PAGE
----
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What might a 2018 iMac 5K look like? That’s assuming that Apple wants to produce a high-end iMac 5K—it’s possible that Apple will dumb-down the performance of an iMac 5K to avoid competing with the iMac Pro and thus avoid offering a 6-core iMac 5K.
The 8th Generation Intel® Core Desktop Processor Line lays out what is already available. It’s unclear why Apple has not made an iMac 5K revision already to incorporate this newer and faster set of processors—maybe a redesign of the internals is needed, ideally one along the lines of the iMac Pro, which has is a much more robust cooling design (I have yet to hear the iMac Pro fans, even under the heaviest loads).
In particular, the 6-core / 12 virtual core Intel Core i7-7800X processor or the Intel Core i7-8700K processor holds out terrific promise for speeds substantially faster than the 2017 iMac 5K, which would beat the iMac Pro (any model) decisively on the key things I do, and narrow the performance gap considerably, because 10/14/18 cores yield only incremental gains in most cases. Intel’s CPU lineup is quite a mess to understand, but surely there is a suitable CPU for a 2018 iMac 5K.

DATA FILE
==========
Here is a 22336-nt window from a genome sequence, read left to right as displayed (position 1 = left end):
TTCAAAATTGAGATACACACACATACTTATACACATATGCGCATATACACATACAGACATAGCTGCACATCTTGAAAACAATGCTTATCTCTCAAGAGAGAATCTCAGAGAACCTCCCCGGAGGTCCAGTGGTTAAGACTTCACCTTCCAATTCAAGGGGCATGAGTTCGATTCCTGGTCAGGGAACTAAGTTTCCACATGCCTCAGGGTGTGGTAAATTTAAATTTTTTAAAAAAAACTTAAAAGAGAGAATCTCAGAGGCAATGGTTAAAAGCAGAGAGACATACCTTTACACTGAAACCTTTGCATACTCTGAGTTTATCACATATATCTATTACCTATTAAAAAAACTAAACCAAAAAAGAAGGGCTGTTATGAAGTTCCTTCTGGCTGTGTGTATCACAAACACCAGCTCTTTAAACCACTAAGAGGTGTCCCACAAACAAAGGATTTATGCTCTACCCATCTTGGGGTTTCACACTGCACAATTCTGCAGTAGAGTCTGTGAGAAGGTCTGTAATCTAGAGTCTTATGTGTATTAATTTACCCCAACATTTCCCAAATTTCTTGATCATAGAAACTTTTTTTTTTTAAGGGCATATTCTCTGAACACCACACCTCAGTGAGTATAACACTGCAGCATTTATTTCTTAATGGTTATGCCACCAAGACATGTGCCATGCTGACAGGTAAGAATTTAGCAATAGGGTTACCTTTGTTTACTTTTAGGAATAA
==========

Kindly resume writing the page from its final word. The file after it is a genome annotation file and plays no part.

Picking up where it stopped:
Then there is the Intel Core i9 series, with up to 18 CPU cores. While Apple has never gone in for these high-end “gamer” CPUs for its iMacs, but the 12-core Intel Core i9-7920X looks highly appealing. Product segmentation between the iMac Pro and iMac 5K will likely mean we won’t see the best possible CPUs in an iMac 5K.
For most users, holding off purchasing an iMac Pro or iMac 5K until June makes sense, because a 2018 iMac 5K should emerge by then and it might well prove a better choice for many than an iMac Pro.
Another assumption is that the engineering done for the iMac Pro should make it into the iMac 5K, offering at least the possibility of much better cooling and less noisy fans.